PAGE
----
Westerns have long had traditionally clear conceptions of heroes and villains, down to the very presentation of these types based upon the color of their clothing. In the earliest westerns the good guy wore white and the bad guys black, making it very easy for the audience to follow in the age of silent cinema. Delmer Daves’ 3:10 to
was made long after this, in 1957, but the westerns still carried the same
polar characterization in its storytelling. 3:10 to Yuma breaks this mold, in a compelling
western which is also part character study that drives the story along with
contradictory behavior from the “bad guy.” Yuma
The bad guy is Ben Wade, a role that actor Glenn Ford wanted over the role of the heroic farmer Dan Evans, which was instead given to Van Heflin. Wade is an outlaw with a loyal crew following his every order. They are so loyal that there is not even a remark when Wade kills one of his own men during a holdup when he is taken hostage by the driver of the stagecoach. Rather than listen to the driver’s demands, he simply kills both of them quickly and moves on.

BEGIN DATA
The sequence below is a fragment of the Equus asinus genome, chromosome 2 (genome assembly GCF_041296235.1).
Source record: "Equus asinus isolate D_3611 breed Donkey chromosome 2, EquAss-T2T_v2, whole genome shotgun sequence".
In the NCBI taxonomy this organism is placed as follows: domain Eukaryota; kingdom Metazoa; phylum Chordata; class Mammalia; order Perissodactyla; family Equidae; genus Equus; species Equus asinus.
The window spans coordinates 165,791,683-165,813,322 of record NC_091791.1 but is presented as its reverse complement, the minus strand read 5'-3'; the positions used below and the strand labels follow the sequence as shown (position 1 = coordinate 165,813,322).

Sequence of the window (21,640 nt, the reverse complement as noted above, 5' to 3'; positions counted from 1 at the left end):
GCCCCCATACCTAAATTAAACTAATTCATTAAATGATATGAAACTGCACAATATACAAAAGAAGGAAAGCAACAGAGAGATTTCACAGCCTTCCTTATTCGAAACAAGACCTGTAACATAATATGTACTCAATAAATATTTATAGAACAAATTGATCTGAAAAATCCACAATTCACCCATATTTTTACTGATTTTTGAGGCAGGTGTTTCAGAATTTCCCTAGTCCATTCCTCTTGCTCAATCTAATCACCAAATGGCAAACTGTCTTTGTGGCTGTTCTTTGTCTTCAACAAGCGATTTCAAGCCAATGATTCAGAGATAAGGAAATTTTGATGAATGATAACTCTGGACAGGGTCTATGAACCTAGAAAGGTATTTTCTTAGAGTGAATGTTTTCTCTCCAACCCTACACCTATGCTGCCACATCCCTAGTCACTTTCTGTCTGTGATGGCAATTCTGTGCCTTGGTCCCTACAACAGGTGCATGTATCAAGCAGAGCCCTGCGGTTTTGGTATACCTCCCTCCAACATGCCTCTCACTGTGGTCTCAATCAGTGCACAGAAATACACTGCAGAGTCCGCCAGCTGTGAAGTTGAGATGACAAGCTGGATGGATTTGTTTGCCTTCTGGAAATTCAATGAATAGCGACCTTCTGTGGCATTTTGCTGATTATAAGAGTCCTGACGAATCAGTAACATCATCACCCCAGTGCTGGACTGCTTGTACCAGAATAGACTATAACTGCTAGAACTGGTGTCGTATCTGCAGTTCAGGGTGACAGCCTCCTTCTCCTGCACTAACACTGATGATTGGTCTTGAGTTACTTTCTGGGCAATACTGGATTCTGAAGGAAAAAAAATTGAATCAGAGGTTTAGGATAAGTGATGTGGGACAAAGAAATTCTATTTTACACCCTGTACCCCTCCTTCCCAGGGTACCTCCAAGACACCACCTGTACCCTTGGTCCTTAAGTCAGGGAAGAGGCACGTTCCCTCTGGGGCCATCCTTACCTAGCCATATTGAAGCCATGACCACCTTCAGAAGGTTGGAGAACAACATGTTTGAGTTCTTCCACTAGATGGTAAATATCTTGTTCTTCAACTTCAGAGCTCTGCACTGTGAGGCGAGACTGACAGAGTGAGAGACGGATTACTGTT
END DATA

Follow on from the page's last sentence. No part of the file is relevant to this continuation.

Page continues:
When Wade is captured in a nearby town, it is the loyalty of his crew which brings the biggest threat to his captors. The small town’s law wants to quickly ship Wade away to a bigger city for trial, but is in danger of attack from Wade’s crew in the process. Struggling farmer Evans agrees to take Wade to the train station and accompany him on the 3:10 to
if they can survive the gang’s attacks until the train departs. Yuma
The suspense is peppered with a number of conversations between prisoner and his captor during this wait, and we learn more about the integrity Evans has and the complexities behind Wade’s own personality. The screenplay was based on an early short story by Elmore Leonard, who has stated this to be one of his favorite adaptations of his work.
The Blu-ray release includes a newly restored 4K digital film transfer, with an uncompressed monaural soundtrack, as well as an alternate 5.1 surround soundtrack with DTS-HD Master Audio. The disc’s special features include new interviews with Leonard and Glenn Ford’s son, Peter. There is also a booklet insert with an essay from film critic Kent Jones.
Entertainment Value: 8/10
Quality of Filmmaking: 9/10
Historical Significance: 8/10
Disc Features: 7/10